Why ‘wait and see’ is a sequestration mantra we should get used to

March 5, 2013

The public is divided over the projected impact of the deep federal spending cuts that began kicking in on Friday, two surveys taken since that time show. Among those with an opinion, the cuts are viewed more negatively. But a substantial part of the public remains on the fence about their projected impact.

Understanding the public's opinion about sequestration will be a waiting game. (Daniel C. Britt/The Washington Post)
Understanding the public's opinion about sequestration will be a waiting game. (Daniel C. Britt -- The Washington Post)

According to a Gallup poll conducted on Saturday and Sunday, most Americans don't know enough to say whether the cuts, split between defense and domestic spending, will be good or bad for either the country or them, personally. Among those who had an opinion, more believed sequestration would take a negative toll.

A CBS News poll conducted Friday through Sunday showed a plurality of Americans (46 percent) who said they believe the cuts are bad for the country. But 34 percent said they were a good thing, while another 20 percent either said they would have no impact, or expressed no opinion.

In the coming months, if the sequester is not averted -- and there are no signs that it will be, in the near-term, at least -- we'll see whether the public moves heavily toward the "it's bad" or "it's good" side of the debate. (Therein lies the "wait and see.") If Americans do, then it will say a lot about the political imperative (or lack thereof) for lawmakers to replace the cuts.

According to both surveys, Democrats generally view sequestration more negatively than positively, while Republicans take the opposite view. And notably, in the CBS News poll, congressional Republicans (33 percent) and President Obama (38 percent) are blamed nearly equally for the failure to avert the sequester.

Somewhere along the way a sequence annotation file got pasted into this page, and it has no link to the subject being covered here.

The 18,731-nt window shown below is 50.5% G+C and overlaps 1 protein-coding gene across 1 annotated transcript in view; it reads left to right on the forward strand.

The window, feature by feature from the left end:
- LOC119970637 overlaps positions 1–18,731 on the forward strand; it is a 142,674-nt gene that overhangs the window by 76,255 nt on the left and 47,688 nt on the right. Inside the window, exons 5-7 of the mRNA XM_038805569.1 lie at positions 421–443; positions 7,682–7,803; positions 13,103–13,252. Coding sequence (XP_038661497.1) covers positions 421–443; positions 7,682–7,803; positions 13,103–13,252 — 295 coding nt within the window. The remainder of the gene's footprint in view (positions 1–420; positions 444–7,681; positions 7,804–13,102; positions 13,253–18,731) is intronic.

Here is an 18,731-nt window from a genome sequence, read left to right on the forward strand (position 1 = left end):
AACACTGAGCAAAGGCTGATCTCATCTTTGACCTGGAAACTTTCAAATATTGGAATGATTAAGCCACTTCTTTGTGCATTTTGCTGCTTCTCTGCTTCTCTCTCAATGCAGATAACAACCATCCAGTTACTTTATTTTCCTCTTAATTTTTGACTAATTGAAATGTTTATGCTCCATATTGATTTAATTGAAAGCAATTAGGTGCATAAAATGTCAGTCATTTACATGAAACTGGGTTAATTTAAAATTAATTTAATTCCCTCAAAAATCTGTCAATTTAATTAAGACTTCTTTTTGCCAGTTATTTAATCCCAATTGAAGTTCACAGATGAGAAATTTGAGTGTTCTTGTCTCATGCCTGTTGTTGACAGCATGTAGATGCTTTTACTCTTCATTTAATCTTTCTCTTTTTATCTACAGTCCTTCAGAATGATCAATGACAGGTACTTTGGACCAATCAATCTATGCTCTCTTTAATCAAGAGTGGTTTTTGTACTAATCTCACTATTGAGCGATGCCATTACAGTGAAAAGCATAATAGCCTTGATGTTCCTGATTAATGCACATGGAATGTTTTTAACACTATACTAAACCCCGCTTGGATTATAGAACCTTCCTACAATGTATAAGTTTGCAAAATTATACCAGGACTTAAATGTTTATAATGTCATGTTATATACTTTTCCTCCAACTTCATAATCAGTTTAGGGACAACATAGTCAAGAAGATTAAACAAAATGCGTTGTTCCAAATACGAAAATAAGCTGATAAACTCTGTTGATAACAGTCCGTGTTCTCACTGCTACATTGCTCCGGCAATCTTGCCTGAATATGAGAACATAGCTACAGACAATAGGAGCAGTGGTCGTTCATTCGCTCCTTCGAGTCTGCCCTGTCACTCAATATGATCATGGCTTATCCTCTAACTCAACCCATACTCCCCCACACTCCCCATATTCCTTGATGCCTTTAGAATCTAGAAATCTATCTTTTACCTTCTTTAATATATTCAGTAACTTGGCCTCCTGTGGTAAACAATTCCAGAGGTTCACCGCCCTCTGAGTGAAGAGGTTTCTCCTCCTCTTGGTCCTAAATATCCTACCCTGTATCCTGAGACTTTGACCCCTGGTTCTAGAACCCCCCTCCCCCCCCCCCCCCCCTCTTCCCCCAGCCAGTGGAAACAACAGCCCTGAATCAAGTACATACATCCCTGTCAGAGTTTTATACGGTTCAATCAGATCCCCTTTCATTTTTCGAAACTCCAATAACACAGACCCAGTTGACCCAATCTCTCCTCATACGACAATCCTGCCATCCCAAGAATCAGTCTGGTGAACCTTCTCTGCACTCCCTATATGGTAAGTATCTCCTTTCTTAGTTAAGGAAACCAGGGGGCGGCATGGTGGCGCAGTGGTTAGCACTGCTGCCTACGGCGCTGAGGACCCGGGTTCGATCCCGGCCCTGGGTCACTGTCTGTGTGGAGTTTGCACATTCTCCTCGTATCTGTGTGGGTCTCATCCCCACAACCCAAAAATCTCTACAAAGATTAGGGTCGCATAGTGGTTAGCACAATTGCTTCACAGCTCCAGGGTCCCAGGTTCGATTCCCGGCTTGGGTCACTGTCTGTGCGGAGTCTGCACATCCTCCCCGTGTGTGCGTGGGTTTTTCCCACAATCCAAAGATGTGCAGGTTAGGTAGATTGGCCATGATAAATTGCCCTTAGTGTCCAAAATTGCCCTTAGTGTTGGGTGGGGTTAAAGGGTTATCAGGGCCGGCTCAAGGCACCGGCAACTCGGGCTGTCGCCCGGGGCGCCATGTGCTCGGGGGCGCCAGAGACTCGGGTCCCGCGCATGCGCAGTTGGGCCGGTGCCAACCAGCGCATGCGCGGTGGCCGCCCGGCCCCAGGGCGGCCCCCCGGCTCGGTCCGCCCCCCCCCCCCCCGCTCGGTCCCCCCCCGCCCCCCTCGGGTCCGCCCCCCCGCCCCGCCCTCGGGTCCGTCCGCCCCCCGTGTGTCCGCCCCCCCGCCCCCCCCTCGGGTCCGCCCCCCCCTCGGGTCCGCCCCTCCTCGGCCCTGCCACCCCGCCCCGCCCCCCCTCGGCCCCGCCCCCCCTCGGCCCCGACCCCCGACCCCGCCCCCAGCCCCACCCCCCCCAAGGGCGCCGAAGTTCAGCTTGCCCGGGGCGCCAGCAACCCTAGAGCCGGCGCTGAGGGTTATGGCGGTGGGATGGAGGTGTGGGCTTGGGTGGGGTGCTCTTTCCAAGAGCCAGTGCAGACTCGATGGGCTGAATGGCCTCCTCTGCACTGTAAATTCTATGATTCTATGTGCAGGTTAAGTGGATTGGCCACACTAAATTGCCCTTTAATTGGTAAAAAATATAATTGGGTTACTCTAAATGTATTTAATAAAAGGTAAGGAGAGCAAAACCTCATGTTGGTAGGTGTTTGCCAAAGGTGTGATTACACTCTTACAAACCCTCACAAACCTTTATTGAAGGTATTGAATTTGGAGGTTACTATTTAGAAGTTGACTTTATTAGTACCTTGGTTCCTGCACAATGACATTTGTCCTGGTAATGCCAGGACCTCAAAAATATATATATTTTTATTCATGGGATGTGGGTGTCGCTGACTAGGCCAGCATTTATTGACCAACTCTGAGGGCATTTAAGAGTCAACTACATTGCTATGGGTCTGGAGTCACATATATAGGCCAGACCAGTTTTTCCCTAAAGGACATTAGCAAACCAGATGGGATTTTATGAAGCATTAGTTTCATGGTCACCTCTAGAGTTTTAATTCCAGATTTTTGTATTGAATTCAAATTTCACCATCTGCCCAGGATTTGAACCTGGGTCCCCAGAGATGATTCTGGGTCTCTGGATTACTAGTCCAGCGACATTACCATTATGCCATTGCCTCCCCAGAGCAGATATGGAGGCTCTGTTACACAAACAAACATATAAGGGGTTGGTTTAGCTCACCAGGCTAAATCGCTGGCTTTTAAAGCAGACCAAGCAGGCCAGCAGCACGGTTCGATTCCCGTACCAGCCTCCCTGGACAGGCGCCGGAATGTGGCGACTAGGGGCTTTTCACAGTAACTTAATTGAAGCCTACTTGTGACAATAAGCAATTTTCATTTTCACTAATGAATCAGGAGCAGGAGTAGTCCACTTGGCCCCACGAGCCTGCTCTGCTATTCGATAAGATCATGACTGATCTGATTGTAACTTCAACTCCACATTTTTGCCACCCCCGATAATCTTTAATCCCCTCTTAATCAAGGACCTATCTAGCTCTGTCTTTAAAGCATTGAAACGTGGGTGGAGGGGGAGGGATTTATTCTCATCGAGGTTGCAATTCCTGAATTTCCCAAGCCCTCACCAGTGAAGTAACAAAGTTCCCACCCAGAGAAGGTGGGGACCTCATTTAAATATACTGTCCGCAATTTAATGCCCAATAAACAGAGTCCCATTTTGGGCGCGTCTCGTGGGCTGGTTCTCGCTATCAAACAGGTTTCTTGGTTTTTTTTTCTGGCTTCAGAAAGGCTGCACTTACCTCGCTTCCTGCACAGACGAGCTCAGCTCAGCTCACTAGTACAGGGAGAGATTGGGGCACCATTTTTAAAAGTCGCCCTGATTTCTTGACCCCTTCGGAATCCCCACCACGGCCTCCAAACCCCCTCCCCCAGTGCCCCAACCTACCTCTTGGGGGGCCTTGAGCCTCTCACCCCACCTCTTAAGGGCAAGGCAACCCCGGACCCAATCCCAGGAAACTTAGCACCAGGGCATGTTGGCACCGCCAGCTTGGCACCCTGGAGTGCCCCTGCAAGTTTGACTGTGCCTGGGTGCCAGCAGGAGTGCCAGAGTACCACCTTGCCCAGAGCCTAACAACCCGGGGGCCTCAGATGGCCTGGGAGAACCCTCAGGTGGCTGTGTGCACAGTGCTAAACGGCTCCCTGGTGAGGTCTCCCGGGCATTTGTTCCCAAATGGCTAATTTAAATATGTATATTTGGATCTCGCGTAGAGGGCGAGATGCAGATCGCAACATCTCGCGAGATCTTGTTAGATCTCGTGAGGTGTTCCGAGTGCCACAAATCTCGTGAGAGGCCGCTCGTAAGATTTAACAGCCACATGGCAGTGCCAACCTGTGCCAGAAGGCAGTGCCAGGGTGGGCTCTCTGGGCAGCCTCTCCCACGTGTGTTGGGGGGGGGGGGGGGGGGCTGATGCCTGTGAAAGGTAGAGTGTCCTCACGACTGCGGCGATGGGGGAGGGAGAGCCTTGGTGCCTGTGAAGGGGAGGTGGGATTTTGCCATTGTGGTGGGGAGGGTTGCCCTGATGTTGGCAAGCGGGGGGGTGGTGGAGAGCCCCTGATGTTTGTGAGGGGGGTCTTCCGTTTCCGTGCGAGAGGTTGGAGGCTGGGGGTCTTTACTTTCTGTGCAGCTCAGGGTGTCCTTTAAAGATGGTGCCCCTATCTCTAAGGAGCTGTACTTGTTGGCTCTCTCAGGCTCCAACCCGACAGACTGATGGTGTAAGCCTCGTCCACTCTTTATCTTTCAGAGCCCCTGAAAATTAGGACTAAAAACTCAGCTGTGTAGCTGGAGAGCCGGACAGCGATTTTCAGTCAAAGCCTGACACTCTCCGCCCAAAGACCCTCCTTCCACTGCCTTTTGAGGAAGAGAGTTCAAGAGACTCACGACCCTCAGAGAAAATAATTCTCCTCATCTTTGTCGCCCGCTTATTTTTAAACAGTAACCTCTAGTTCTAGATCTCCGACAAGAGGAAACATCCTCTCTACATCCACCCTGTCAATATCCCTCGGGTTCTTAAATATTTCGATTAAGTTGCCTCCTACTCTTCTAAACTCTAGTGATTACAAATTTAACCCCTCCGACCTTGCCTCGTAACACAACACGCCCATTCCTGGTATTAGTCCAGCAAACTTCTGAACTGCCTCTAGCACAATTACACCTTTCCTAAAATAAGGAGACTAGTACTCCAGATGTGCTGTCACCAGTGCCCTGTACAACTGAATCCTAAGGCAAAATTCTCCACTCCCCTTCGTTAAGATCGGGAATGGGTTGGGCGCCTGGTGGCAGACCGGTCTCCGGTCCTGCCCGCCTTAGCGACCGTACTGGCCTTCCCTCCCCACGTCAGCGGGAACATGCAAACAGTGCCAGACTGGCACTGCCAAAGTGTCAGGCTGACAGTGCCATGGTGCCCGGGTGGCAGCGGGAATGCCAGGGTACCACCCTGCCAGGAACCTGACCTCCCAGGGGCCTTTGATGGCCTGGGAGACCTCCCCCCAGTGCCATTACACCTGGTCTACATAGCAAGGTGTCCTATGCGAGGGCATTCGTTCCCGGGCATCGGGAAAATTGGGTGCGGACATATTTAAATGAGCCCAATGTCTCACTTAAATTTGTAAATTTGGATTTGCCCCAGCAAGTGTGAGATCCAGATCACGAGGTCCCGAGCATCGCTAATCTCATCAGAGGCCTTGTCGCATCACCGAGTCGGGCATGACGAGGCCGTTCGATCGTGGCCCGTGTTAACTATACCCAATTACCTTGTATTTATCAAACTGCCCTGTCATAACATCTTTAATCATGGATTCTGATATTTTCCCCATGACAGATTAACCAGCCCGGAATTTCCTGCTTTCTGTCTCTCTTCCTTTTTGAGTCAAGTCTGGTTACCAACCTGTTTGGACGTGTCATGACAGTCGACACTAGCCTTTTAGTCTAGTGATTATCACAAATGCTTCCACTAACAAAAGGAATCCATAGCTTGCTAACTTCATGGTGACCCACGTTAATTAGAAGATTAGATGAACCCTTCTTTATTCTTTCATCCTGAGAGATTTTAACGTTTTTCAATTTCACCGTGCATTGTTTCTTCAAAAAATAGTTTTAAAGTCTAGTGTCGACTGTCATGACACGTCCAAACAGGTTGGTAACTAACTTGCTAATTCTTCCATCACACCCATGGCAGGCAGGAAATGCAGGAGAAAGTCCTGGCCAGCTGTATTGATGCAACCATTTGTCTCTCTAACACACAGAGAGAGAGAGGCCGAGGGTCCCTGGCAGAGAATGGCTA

One possible explanation for the disparity between the relatively high percentage of respondents in the Gallup survey who said they don't know enough to judge whether the sequester is good or bad and the lower percentage in the CBS News poll who expressed a similar view is this: Gallup offered "or don't know enough to say" as an option in the poll, something that tends to produce more noncommittal responses. CBS News offered "no impact" as an alternative to good/bad.

The surveys reinforce something polling showed before the sequester kicked in: There is much uncertainty among Americans about the impact of the spending cuts. And where this is more certainty, there is disagreement.

A Washington Post-Pew Research Center poll conducted late last month showed that Americans were split between those who said they had a good understanding of the sequester's impact and those who did not. In the early days after the sequester kicked in, the public's sentiment appears comparable.

Sean Sullivan has covered national politics for The Washington Post since 2012.
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